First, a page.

Status quo & the ‘Republican wave’
Almost every anti-establishment firebrand is the same. Elected to break the chokehold that Beltway elites have on the republic, they come to Washington with their constituents’ concerns foremost. They are eager to heave overboard the dead weight that sinks the balance of powers — and ready to defend the Constitution from all enemies, foreign and domestic.
Then it happens. One taste of the waters of forgetfulness on Capitol Hill and suddenly their goal is something called “incumbency” and their allegiance is to the powers that be — “the leadership.”
After the earthquake election of 2014, in the wake of a mandate against President Obama’s agenda, it seems as if the Republican leadership in Washington isn’t even waiting for the usual inside-the-Beltway conversions to take place.
They are thinking, it seems, “What if this new class of freshmen members is more Constitution-minded than before? What if they won’t support us Republican custodians of status quo government who are practically indistinguishable on the issues from Democrat custodians of expanding government?”
The question puts the fear of powerlessness into Beltway elites. And so, as American polls closed, Beltway elites closed ranks.
It was clear there was no appetite on high for the red-meat message of Obama rejection that the electorate sent. House Speaker John Boehner reacted to this stupendous Republican victory as “not a time for celebration.” He expressed hope for “bipartisan steps” and working with President Obama. It’s hard to imagine how his statement would have differed had he been responding to GOP losses instead of gains.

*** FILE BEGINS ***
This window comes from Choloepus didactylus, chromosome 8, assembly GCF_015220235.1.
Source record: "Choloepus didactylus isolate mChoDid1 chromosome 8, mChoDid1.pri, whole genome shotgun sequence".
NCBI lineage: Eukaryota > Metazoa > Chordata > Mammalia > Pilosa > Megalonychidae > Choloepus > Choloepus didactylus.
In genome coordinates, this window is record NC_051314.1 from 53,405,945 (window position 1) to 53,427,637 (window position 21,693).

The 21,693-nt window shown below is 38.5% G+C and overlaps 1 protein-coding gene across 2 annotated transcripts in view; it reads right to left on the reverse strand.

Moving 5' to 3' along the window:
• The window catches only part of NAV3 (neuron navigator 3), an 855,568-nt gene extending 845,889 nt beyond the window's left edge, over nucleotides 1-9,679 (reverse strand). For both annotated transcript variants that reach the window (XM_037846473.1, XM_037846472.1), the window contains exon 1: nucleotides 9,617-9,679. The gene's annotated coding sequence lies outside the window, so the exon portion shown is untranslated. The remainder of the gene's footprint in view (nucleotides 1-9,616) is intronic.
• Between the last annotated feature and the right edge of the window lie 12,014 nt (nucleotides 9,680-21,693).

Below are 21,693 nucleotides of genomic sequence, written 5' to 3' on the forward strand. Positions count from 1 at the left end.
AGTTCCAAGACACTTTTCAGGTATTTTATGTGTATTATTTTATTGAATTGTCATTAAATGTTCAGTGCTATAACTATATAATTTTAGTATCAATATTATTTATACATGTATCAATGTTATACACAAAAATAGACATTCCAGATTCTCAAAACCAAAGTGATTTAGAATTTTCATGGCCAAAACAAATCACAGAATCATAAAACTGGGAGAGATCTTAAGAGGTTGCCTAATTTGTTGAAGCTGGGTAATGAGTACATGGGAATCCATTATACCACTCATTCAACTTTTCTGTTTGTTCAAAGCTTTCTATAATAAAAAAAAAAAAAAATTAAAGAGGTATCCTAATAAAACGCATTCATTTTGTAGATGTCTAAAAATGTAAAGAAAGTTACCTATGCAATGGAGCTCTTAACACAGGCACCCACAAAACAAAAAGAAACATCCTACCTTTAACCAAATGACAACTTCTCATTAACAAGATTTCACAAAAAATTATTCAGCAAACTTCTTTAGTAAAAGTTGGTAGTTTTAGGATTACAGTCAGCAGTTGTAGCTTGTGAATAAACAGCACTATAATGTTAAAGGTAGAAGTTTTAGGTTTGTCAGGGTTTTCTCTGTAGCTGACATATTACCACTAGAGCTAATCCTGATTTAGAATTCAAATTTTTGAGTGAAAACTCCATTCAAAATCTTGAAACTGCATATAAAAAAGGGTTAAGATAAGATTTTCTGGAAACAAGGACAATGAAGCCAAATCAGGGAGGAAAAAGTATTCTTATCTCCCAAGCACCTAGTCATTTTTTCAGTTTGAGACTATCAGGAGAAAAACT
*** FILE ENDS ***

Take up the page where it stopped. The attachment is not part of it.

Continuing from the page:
Boehner and the rest of the Big Republicans just don’t seem to care. Indeed, the post-election op-ed in The Wall Street Journal that Boehner co-authored with Senate Minority Leader Mitch McConnell failed even to mention Obama’s looming amnesty action.
And after an election that was in large part a referendum on Obama’s promised amnesty power grab, RNC Chairman Reince Priebus announced that “serious immigration reform” was still on the table.
Whose table? Beltway types — not Republican voters.
Newly elected Republicans are headed to vote for their speaker, this month in their Republican Party conference and, later, after the new Congress begins, in the full House.
According to “multiple GOP sources,” the National Journal reports, a new Republican proposal circulating in the House sets forth that “any Republican who votes on the House floor in January against the conference’s nominee for House speaker — that is, the candidate chosen by a majority of the House GOP during the closed-door leadership elections in November — would be severely punished. Specifically, sources say, any dissenters would be stripped of all committee assignments for that Congress.”
“Severely punished”? “Dissenters” will be “stripped”? This sounds less like a U.S. Congress than an old Soviet politburo with a hint of gulag. Which means the fight isn’t over. Victory at the polls can and will be stolen unless you tell your new Republican representative two things to get off to a good term: Stop amnesty and the GOP establishment.
Diana West can be contacted via email@example.com.